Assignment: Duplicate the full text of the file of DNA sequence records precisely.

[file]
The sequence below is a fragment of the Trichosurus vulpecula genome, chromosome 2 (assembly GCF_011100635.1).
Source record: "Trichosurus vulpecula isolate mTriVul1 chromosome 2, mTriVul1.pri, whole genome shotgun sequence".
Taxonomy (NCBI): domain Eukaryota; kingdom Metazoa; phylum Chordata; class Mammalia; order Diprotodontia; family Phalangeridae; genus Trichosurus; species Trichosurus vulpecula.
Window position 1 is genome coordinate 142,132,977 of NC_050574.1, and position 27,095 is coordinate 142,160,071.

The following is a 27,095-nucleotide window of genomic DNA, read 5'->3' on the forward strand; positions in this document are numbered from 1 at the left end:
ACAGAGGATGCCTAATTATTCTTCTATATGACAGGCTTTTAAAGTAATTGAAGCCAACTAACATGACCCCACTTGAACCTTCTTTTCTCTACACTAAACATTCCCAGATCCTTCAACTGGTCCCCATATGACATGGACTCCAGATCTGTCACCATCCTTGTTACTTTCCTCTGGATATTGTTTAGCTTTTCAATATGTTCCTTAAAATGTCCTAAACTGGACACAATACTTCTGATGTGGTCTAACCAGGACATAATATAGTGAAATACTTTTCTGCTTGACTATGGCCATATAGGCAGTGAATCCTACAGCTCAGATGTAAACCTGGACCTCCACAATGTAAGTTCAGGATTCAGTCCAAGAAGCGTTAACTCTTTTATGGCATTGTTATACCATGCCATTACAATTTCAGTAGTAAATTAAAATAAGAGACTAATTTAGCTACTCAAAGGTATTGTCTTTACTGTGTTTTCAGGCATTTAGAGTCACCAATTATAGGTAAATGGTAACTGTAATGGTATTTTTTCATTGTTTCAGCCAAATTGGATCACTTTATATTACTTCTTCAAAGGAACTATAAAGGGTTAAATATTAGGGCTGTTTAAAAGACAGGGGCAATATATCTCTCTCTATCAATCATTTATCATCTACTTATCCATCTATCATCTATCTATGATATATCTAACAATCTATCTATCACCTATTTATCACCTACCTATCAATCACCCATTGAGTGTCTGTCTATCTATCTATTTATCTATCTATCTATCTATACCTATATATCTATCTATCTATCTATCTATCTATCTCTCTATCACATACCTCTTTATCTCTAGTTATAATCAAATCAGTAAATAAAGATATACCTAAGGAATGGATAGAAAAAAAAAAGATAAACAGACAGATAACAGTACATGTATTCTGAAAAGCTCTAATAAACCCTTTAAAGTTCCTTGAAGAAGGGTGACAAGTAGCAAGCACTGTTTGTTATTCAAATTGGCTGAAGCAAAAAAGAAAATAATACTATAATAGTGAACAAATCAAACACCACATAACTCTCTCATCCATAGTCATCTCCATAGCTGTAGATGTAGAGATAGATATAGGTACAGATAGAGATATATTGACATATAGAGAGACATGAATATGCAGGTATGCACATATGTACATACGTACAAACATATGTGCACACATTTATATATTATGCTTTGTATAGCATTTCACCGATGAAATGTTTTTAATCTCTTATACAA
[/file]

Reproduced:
The sequence below is a fragment of the Trichosurus vulpecula genome, chromosome 2 (assembly GCF_011100635.1).
Source record: "Trichosurus vulpecula isolate mTriVul1 chromosome 2, mTriVul1.pri, whole genome shotgun sequence".
Taxonomy (NCBI): domain Eukaryota; kingdom Metazoa; phylum Chordata; class Mammalia; order Diprotodontia; family Phalangeridae; genus Trichosurus; species Trichosurus vulpecula.
Window position 1 is genome coordinate 142,132,977 of NC_050574.1, and position 27,095 is coordinate 142,160,071.

The following is a 27,095-nucleotide window of genomic DNA, read 5'->3' on the forward strand; positions in this document are numbered from 1 at the left end:
ACAGAGGATGCCTAATTATTCTTCTATATGACAGGCTTTTAAAGTAATTGAAGCCAACTAACATGACCCCACTTGAACCTTCTTTTCTCTACACTAAACATTCCCAGATCCTTCAACTGGTCCCCATATGACATGGACTCCAGATCTGTCACCATCCTTGTTACTTTCCTCTGGATATTGTTTAGCTTTTCAATATGTTCCTTAAAATGTCCTAAACTGGACACAATACTTCTGATGTGGTCTAACCAGGACATAATATAGTGAAATACTTTTCTGCTTGACTATGGCCATATAGGCAGTGAATCCTACAGCTCAGATGTAAACCTGGACCTCCACAATGTAAGTTCAGGATTCAGTCCAAGAAGCGTTAACTCTTTTATGGCATTGTTATACCATGCCATTACAATTTCAGTAGTAAATTAAAATAAGAGACTAATTTAGCTACTCAAAGGTATTGTCTTTACTGTGTTTTCAGGCATTTAGAGTCACCAATTATAGGTAAATGGTAACTGTAATGGTATTTTTTCATTGTTTCAGCCAAATTGGATCACTTTATATTACTTCTTCAAAGGAACTATAAAGGGTTAAATATTAGGGCTGTTTAAAAGACAGGGGCAATATATCTCTCTCTATCAATCATTTATCATCTACTTATCCATCTATCATCTATCTATGATATATCTAACAATCTATCTATCACCTATTTATCACCTACCTATCAATCACCCATTGAGTGTCTGTCTATCTATCTATTTATCTATCTATCTATCTATACCTATATATCTATCTATCTATCTATCTATCTATCTCTCTATCACATACCTCTTTATCTCTAGTTATAATCAAATCAGTAAATAAAGATATACCTAAGGAATGGATAGAAAAAAAAAAGATAAACAGACAGATAACAGTACATGTATTCTGAAAAGCTCTAATAAACCCTTTAAAGTTCCTTGAAGAAGGGTGACAAGTAGCAAGCACTGTTTGTTATTCAAATTGGCTGAAGCAAAAAAGAAAATAATACTATAATAGTGAACAAATCAAACACCACATAACTCTCTCATCCATAGTCATCTCCATAGCTGTAGATGTAGAGATAGATATAGGTACAGATAGAGATATATTGACATATAGAGAGACATGAATATGCAGGTATGCACATATGTACATACGTACAAACATATGTGCACACATTTATATATTATGCTTTGTATAGCATTTCACCGATGAAATGTTTTTAATCTCTTATACAA